36-year-old woman with ‘one in 8 billion’ genes survived TWELVE tumors that could hold the key to cancer

A woman who survived a dozen different tumors may hold the secret to curing cancer, scientists say.

The unnamed 36-year-old patient was diagnosed with her first mass when she was a toddler and new growth has formed every two years in different parts of her body since.

Of her 12 tumors known to doctors, at least five were cancerous – forming in her brain, cervix and colon.

Spanish researchers monitoring his condition say his immune system is ‘exceptional’ at stopping cancer.

She is believed to be the only person in the world with a genetic quirk that serves as a double-edged sword.

On the one hand, she has an unnatural ability capable of defeating cancerous tumors. but on the other hand, it makes them extremely susceptible to tumors forming in the first place.

She has two mutations in the MAD1L1 gene, which under normal circumstances would kill an embryo before it has a chance to develop in utero.

The gene is crucial in the process of division and proliferation of a cell and mutations cause it to go haywire and start replicating excessively.

When the cell starts dividing at a rate that is not needed, it can lead to tumor growth which can often turn into cancer.

Dr Marcus Malumbres, head of the cancer group at Spain’s National Cancer Research Center (CNIO), said: “We still don’t understand how this individual was able to develop at the embryonic stage, or overcome all these pathologies. “

A 36-year-old woman has a rare mutation that causes her cells to replicate rapidly. As a result, she suffered a dozen tumors throughout her life. The same mutation that causes growth also protects it from it, as it leads to the rapid production of defense cells. (file photo)

The woman was examined at the CNIO Cancer Research Center in Madrid, Spain (pictured)

The woman was examined at the CNIO Cancer Research Center in Madrid, Spain (pictured)

How a rare mutation makes a woman more vulnerable to cancer – while letting her fight it

A 36-year-old woman who was examined by doctors in Spain developed a dozen tumors, including at least five cancerous ones.

She has a rare pair of mutations on her MAD1L1 genes that would usually lead to the death of the embryo.

The gene is responsible for the division and proliferation of a cell. Mutations will impact how a person’s cells reproduce.

As a result of these mutations, the woman is more likely to experience unnecessary tissue growth, which can lead to tumor formation.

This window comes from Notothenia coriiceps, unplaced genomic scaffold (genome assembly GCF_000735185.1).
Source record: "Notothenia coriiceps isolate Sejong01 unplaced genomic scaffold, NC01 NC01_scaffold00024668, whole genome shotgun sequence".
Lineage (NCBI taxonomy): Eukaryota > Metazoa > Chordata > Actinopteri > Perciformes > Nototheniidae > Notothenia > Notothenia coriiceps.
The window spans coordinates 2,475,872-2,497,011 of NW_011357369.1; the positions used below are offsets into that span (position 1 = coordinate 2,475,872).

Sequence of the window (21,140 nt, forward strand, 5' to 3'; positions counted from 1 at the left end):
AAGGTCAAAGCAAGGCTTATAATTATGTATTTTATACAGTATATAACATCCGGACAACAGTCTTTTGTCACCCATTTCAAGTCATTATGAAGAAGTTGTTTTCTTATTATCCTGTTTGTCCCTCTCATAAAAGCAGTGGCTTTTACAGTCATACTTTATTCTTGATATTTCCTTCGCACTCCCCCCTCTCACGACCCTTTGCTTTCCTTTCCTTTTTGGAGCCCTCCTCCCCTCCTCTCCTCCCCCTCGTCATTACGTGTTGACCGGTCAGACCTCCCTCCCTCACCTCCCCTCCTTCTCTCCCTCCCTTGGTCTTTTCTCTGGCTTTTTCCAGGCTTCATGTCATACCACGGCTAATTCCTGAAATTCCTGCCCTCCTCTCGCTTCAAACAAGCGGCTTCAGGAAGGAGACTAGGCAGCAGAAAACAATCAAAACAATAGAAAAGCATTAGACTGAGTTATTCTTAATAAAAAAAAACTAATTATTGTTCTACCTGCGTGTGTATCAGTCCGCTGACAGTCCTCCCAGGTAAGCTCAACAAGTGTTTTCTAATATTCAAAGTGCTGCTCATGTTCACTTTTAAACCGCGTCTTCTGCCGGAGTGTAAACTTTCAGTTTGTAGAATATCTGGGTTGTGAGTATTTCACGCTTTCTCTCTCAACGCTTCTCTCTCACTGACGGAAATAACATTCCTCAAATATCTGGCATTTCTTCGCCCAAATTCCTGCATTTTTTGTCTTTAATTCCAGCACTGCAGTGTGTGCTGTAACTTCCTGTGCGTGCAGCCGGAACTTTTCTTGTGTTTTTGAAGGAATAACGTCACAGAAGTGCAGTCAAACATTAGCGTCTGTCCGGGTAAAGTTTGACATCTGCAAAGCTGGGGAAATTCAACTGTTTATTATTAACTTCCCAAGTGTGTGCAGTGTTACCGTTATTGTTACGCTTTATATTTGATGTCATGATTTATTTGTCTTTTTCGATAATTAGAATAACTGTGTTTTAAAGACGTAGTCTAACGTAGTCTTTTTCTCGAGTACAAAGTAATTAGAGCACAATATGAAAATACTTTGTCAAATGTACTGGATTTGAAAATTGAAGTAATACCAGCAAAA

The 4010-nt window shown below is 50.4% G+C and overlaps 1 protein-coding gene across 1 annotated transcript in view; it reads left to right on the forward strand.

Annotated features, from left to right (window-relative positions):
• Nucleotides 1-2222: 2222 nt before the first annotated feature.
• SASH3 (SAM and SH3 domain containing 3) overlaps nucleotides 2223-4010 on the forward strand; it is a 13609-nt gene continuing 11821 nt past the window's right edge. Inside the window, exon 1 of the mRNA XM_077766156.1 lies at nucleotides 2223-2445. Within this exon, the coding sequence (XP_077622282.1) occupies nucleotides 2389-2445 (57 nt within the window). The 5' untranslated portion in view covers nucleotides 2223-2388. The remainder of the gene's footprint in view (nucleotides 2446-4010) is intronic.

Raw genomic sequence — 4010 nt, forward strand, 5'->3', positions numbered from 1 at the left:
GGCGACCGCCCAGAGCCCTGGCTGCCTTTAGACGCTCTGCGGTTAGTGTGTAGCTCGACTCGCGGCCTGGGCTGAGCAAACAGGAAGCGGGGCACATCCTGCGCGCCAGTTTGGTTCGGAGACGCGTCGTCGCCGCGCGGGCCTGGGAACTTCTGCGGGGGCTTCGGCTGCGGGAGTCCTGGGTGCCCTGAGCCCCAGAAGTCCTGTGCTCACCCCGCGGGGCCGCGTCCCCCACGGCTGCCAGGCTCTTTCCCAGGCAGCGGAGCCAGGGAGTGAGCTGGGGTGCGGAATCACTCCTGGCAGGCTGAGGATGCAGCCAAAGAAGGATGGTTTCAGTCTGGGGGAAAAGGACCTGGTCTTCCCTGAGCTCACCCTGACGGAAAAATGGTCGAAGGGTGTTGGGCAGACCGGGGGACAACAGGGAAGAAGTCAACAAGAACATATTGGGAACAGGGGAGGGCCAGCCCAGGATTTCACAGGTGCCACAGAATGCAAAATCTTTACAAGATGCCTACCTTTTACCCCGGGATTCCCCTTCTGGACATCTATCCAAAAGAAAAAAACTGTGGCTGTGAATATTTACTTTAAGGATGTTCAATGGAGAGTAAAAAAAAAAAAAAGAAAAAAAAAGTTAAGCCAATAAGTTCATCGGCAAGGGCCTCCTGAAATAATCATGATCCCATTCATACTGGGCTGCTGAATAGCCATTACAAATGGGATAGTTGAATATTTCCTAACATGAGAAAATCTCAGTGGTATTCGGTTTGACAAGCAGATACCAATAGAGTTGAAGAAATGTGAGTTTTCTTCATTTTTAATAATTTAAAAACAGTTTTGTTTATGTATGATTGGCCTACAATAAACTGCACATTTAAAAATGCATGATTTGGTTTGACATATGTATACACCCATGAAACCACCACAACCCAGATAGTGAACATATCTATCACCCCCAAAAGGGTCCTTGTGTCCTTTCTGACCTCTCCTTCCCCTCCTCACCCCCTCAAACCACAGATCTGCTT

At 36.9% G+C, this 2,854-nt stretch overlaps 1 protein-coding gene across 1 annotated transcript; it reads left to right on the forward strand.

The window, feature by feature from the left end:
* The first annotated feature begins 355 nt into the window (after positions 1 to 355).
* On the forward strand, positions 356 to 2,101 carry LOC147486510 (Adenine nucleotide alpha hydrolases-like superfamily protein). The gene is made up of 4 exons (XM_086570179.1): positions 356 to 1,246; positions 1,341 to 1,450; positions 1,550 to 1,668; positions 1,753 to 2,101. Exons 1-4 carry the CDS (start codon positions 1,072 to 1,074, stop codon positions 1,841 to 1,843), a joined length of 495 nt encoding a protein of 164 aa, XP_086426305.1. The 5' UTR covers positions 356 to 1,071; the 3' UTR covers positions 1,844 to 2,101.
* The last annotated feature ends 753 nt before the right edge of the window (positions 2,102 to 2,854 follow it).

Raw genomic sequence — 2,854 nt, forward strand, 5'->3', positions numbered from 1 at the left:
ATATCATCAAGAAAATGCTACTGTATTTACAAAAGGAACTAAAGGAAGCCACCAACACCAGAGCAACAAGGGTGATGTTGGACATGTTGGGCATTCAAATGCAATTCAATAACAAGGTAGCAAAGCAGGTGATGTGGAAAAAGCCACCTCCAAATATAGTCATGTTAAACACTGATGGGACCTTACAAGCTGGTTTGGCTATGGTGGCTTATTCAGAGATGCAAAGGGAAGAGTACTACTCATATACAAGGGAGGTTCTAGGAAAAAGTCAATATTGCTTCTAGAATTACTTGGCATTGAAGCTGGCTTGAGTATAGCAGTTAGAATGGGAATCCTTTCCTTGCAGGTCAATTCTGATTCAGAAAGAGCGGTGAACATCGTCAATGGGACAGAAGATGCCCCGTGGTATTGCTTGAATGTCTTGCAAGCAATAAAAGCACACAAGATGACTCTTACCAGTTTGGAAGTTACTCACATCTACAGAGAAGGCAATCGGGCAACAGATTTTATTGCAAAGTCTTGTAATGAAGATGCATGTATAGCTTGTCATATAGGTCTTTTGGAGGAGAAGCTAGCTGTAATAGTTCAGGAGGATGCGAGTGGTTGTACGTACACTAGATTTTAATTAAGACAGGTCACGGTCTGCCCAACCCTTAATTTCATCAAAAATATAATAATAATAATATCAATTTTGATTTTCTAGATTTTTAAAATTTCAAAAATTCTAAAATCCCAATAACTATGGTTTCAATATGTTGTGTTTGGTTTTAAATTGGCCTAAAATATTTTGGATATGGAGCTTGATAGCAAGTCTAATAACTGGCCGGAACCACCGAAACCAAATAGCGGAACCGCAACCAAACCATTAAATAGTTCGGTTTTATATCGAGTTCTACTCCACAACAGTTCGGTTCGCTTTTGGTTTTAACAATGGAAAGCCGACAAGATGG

These tumors can often be cancerous, as this woman has experienced throughout her life – a lump was first detected when she was a toddler.

Interestingly, the same mutation that causes her to suffer from the disease so often also saves her from it.

His body is producing lymphocytes at a rapid rate, and the identical copies of immune cells come with mutations that make them very effective at fighting cancer.

Each of its lymphocytes has an abnormal number of chromosomes, which makes them more effective against tumor growth.

As a result, her body also fights cancers and tumors with ease.

A team from the CNIO in Madrid released their case report on the person on Wednesday.

Scientists found that women were more likely to develop tumors and cancers due to mutations in the MAD1L1 gene. His condition is so rare that it has no name.

The person also has skin spots, microcephaly – a condition where a baby’s head is much smaller than expected – and other physical conditions.

During the patient’s first visit to the CNIO’s family cancer clinical unit, a blood sample was taken to sequence the genes most frequently implicated in hereditary cancers, but no alterations were detected in them.

The researchers then analyzed the female’s entire genome and found mutations in a gene called MAD1L1.

This gene is essential in the process of cell division and proliferation.

Researchers analyzed the effect of mutations and concluded that they cause alterations in the number of chromosomes in cells – all cells in the human body – have 23 pairs of chromosomes.

Animal models have suggested that when there are mutations in both copies of this gene – each from one parent – the embryo dies.

To the amazement of the researchers, the person in this case has mutations in both copies but survived, leading as normal a life as one would expect of someone with medical conditions.

According to Miguel Urioste, the co-author of the study who led the CNIO’s familial cancer clinical unit until his retirement in January this year, said that no other such case had ever been describe.

He said: “Academically we can’t speak of a new syndrome because this is the description of a single case, but biologically it is.”

While other genes whose mutations alter the number of chromosomes in cells are known, the researchers say this case is different because of the aggressiveness, the percentage of aberrations it produces and the extreme susceptibility to a large number of different tumours.

The research team was intrigued by the fact that the five aggressive cancers developed by the patient disappeared relatively easily.

Their hypothesis is that “the constant production of altered cells has generated in the patient a chronic defensive response against these cells, which favors the disappearance of the tumors”.

“We believe that stimulating the immune response of other patients would help them stop tumor development,” explained Dr. Malumbres.

The researchers say one of the most important aspects of the study is the discovery that the immune system is able to mount a defensive response against cells with the wrong number of chromosomes.

The results could open up new treatment options in the future, they suggest.

The study is published in the journal Science Advances.

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